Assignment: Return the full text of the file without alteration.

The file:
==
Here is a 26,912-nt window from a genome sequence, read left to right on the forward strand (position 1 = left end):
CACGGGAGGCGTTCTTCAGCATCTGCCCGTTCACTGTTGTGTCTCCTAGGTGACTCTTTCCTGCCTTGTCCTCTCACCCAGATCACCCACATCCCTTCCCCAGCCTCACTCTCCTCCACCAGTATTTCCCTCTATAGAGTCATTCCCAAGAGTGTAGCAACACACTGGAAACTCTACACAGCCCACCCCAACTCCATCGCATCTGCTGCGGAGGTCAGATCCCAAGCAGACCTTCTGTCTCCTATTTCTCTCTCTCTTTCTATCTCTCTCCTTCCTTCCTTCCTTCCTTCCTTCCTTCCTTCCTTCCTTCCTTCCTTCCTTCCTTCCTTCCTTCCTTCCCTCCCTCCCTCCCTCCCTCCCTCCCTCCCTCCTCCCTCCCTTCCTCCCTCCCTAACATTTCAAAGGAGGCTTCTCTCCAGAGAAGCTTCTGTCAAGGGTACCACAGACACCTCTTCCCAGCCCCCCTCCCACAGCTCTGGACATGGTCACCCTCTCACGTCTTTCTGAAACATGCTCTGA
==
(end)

Here is a 26,912-nt window from a genome sequence, read left to right on the forward strand (position 1 = left end):
CACGGGAGGCGTTCTTCAGCATCTGCCCGTTCACTGTTGTGTCTCCTAGGTGACTCTTTCCTGCCTTGTCCTCTCACCCAGATCACCCACATCCCTTCCCCAGCCTCACTCTCCTCCACCAGTATTTCCCTCTATAGAGTCATTCCCAAGAGTGTAGCAACACACTGGAAACTCTACACAGCCCACCCCAACTCCATCGCATCTGCTGCGGAGGTCAGATCCCAAGCAGACCTTCTGTCTCCTATTTCTCTCTCTCTTTCTATCTCTCTCCTTCCTTCCTTCCTTCCTTCCTTCCTTCCTTCCTTCCTTCCTTCCTTCCTTCCTTCCTTCCTTCCTTCCCTCCCTCCCTCCCTCCCTCCCTCCCTCCCTCCTCCCTCCCTTCCTCCCTCCCTAACATTTCAAAGGAGGCTTCTCTCCAGAGAAGCTTCTGTCAAGGGTACCACAGACACCTCTTCCCAGCCCCCCTCCCACAGCTCTGGACATGGTCACCCTCTCACGTCTTTCTGAAACATGCTCTGA